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The urine is secreted by the kidney, whence it passes successively through the renal pelvis, ureter, bladder, and urethra into the outer world.

The kidney

The kidney is made up of homologous parts or lobes, which are readily distinguished in early life by the superficial furrows marking their lines of junction. In later years these depressions on the surface of the kidney disappear. Each of the lobes corresponds to one of the papillae of the kidney and the pelvic calix that embraces it. In some of the lower animals e. g., the rabbit the kidney has but one papilla, so that the whole renal pelvis in those animals corresponds to a single calix in man.

The kidney is a compound tubular gland of peculiar construction, the tubules taking origin from little spherical bodies, called Malpighian bodies, instead of from simple blind extremities, and, after running a definite and somewhat complicated course, uniting successively with several others to form the excretory ducts, called the “collecting tubules” which open into the calices near the tips of the papillae.

If a section of the organ be made through its convexity down to the pelvis, the papillae will be seen projecting into the calices of the pelvis, and it will be noticed that each papilla forms the apex of a pyramidal portion of tissue having a different tint and texture from the rest of the kidney. These pyramids form the "medulla" of the organ.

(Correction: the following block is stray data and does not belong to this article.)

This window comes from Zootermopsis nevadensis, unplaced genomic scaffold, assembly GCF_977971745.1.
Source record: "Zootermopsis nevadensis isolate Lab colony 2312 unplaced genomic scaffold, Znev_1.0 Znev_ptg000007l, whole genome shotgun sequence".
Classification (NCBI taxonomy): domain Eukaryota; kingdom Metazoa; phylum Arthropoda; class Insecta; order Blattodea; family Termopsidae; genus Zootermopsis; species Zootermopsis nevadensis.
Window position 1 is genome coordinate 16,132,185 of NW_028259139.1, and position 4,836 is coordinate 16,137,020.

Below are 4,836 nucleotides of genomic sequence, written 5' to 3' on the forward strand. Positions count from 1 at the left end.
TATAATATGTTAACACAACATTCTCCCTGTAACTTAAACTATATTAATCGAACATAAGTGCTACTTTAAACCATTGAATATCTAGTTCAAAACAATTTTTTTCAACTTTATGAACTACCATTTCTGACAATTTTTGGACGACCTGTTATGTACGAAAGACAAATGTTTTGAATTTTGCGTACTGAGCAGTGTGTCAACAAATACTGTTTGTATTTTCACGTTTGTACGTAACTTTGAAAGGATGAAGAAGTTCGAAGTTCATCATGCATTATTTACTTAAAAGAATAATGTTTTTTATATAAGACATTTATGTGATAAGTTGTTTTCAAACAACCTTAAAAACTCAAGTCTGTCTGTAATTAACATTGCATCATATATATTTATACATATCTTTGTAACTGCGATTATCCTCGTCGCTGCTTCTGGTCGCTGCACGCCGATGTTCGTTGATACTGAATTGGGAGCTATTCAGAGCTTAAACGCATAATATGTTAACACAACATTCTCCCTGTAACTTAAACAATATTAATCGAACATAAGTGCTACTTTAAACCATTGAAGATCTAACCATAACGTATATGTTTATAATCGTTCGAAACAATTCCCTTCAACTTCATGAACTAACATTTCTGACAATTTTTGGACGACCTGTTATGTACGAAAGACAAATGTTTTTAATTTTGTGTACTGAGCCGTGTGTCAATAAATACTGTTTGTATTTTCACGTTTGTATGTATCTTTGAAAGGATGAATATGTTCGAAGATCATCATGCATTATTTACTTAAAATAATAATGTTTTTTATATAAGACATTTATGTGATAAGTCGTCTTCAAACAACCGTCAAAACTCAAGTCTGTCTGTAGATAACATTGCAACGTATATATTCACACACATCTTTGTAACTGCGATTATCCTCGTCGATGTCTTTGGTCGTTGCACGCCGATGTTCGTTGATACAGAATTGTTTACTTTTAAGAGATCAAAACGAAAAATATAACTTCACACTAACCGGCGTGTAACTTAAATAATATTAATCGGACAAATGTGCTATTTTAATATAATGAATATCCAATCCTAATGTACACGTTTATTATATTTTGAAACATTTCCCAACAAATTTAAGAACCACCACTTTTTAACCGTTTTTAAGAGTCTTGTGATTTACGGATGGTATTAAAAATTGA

The blood vessels supplying nearly all its substance enter the kidney near the bases of the pyramids, having approached the organ through the fat that lies around the calices. Within the kidney they break up into branches that run along the base of each pyramid in that portion of the organ which is called the "boundary zone." Between that zone and the convex surface of the kidney the tissue is known as the "cortex".

The arrangement of the renal tubules, which make up the chief bulk of the kidney, can be most easily understood if they are traced back from their openings at the apex of the pyramid to their origins in the Malpighian bodies. The different portions of the tubules present somewhat different characters, and have received special names.